I’d been nominated a few times for the SAFTAs, and I hadn’t won. The one year, I had gone with my mom, who had sacrificed so much for me when she didn’t have much herself. It reminded me of the times when she’d hire a car and have me taken to the Opera House just so I could make it on time for rehearsals. She’d come all the way from Port Elizabeth to support me, and then I didn’t win. So in 2015, dressed in a red Sylvester Falata number, I went with my then-partner, and mind you we were not in a great space.
When my name was announced, there was a split-second when I didn’t hear it because I wasn’t sure if they’d really called my name. I remember walking up, and for the first time feeling seen and validated. I even said that in my acceptance speech, thanking them for giving me the chance to be seen, heard, and bearing witness to my work and existence.
It showed me that I hadn’t been working and acting in a vacuum. It’s all good and well to act and rehearse in your own space, but acting, like food and love, is best enjoyed when it’s shared. I remember sitting in the same room with so many people that I loved and admired, and finally feeling accepted by everyone who mattered.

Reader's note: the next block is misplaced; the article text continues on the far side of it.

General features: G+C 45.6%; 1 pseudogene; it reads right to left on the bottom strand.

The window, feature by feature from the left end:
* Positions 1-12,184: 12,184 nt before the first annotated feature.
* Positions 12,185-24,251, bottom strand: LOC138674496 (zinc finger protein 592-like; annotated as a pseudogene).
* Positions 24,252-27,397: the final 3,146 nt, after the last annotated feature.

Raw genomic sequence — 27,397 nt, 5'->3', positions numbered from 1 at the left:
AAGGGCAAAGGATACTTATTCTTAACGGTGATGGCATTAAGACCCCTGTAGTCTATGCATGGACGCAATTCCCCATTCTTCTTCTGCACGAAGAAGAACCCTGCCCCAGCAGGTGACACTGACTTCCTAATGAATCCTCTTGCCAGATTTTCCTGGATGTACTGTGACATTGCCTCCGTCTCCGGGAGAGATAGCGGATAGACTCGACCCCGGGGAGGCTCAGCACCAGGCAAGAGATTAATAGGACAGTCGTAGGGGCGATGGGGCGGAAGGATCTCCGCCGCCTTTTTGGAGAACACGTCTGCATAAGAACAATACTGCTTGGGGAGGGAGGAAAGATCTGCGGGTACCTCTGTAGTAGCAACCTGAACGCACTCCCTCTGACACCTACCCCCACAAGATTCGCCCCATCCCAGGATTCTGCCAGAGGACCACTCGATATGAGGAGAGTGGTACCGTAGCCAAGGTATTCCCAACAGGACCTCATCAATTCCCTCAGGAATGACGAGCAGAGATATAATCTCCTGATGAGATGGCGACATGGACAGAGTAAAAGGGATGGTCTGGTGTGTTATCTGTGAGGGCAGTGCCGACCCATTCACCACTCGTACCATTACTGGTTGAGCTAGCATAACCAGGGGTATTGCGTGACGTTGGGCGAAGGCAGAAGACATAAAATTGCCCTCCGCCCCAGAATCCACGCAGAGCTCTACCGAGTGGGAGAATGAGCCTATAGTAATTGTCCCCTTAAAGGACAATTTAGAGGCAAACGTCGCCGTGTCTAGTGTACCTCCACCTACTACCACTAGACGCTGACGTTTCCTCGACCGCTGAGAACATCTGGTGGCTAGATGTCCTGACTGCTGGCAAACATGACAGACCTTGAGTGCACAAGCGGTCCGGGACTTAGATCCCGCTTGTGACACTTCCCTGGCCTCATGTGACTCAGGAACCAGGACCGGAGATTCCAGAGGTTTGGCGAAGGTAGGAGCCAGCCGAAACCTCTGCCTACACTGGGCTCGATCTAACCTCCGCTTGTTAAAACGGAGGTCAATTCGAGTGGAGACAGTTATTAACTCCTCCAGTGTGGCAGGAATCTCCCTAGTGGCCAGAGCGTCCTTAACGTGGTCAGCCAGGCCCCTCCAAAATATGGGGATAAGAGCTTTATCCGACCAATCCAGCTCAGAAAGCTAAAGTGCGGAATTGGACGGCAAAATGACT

In hindsight, now that I’m older and have gone through the inner work that I’ve done, an award shouldn’t have validated me. I should’ve known way before then that I was more than enough, and that nothing outward could complete me unless I was whole on the inside.